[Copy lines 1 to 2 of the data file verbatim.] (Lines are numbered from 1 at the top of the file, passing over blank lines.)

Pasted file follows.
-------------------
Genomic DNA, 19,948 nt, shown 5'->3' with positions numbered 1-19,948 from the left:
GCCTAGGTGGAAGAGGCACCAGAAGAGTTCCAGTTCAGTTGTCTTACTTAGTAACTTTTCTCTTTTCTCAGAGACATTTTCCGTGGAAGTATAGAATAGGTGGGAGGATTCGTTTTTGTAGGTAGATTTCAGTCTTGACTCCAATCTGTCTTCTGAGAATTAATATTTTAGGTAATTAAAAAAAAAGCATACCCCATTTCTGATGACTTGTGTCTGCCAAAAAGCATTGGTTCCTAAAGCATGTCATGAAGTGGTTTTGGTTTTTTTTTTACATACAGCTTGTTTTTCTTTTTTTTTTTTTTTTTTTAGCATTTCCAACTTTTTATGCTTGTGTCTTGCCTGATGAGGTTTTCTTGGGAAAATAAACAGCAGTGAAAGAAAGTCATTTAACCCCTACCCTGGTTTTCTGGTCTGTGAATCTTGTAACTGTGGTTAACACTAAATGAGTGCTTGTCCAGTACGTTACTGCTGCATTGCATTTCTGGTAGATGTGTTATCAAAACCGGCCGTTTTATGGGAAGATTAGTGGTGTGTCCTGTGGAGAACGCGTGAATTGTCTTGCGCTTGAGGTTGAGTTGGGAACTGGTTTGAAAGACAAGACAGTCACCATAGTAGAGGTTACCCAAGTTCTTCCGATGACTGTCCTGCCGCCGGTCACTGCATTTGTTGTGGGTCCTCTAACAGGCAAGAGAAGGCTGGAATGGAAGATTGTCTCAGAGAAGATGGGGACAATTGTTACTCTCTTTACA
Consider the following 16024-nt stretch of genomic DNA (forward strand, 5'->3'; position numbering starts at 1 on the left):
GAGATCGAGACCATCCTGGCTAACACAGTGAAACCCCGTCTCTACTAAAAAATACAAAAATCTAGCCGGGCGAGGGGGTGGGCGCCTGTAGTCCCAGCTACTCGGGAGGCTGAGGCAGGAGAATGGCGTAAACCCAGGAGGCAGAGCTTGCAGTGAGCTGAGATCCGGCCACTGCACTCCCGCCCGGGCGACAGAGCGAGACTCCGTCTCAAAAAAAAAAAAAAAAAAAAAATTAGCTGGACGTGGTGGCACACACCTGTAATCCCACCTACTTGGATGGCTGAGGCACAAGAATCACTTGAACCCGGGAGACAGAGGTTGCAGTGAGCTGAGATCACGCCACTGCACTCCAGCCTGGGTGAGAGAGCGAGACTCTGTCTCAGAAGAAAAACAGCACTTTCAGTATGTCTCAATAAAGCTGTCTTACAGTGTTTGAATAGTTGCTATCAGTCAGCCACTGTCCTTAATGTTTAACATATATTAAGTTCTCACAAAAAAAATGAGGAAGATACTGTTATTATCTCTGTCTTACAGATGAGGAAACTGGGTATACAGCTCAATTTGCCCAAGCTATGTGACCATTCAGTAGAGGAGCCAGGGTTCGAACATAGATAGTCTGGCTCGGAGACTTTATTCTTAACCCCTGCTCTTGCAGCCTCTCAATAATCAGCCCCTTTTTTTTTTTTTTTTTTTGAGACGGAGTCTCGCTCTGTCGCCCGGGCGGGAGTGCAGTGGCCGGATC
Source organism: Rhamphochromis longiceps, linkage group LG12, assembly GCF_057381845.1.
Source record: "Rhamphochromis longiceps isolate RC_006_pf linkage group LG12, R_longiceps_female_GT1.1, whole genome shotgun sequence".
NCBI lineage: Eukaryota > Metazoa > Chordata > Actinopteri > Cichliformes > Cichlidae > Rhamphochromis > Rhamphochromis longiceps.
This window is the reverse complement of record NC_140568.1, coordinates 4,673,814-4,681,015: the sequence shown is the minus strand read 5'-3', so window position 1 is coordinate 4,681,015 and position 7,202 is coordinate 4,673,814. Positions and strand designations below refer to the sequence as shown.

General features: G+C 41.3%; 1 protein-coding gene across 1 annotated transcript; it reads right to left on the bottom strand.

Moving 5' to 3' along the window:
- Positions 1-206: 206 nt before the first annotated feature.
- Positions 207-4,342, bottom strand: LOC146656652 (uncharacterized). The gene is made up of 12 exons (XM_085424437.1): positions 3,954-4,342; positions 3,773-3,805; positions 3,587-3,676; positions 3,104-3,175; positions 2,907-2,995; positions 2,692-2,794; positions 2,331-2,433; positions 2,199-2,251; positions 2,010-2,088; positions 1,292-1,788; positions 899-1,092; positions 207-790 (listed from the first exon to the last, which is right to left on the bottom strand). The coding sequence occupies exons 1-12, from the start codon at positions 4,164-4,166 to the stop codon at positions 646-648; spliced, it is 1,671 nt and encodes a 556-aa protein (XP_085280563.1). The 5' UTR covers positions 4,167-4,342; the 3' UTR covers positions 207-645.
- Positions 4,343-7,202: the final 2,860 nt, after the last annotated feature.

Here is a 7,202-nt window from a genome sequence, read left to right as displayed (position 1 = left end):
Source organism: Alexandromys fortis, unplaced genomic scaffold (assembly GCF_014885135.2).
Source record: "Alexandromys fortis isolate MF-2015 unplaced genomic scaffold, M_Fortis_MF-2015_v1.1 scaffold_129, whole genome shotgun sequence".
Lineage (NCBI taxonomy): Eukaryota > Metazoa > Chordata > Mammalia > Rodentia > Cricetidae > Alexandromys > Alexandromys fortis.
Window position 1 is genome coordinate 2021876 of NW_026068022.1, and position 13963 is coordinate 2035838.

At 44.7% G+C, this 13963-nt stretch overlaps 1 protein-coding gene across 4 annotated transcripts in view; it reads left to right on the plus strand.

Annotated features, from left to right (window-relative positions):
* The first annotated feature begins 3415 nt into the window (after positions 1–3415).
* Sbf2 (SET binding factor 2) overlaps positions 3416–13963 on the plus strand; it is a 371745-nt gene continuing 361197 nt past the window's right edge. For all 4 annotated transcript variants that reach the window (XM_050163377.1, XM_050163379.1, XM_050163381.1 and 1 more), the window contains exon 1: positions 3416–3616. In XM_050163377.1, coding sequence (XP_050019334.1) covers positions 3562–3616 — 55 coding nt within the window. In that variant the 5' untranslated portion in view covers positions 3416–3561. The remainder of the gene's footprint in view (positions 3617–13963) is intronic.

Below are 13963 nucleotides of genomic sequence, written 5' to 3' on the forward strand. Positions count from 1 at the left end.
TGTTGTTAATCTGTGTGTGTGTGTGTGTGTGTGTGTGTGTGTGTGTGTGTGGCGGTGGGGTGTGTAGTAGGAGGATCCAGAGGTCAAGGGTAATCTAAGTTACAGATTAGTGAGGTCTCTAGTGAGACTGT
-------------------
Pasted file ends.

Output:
Genomic DNA, 19,948 nt, shown 5'->3' with positions numbered 1-19,948 from the left:
GCCTAGGTGGAAGAGGCACCAGAAGAGTTCCAGTTCAGTTGTCTTACTTAGTAACTTTTCTCTTTTCTCAGAGACATTTTCCGTGGAAGTATAGAATAGGTGGGAGGATTCGTTTTTGTAGGTAGATTTCAGTCTTGACTCCAATCTGTCTTCTGAGAATTAATATTTTAGGTAATTAAAAAAAAAGCATACCCCATTTCTGATGACTTGTGTCTGCCAAAAAGCATTGGTTCCTAAAGCATGTCATGAAGTGGTTTTGGTTTTTTTTTTACATACAGCTTGTTTTTCTTTTTTTTTTTTTTTTTTTAGCATTTCCAACTTTTTATGCTTGTGTCTTGCCTGATGAGGTTTTCTTGGGAAAATAAACAGCAGTGAAAGAAAGTCATTTAACCCCTACCCTGGTTTTCTGGTCTGTGAATCTTGTAACTGTGGTTAACACTAAATGAGTGCTTGTCCAGTACGTTACTGCTGCATTGCATTTCTGGTAGATGTGTTATCAAAACCGGCCGTTTTATGGGAAGATTAGTGGTGTGTCCTGTGGAGAACGCGTGAATTGTCTTGCGCTTGAGGTTGAGTTGGGAACTGGTTTGAAAGACAAGACAGTCACCATAGTAGAGGTTACCCAAGTTCTTCCGATGACTGTCCTGCCGCCGGTCACTGCATTTGTTGTGGGTCCTCTAACAGGCAAGAGAAGGCTGGAATGGAAGATTGTCTCAGAGAAGATGGGGACAATTGTTACTCTCTTTACA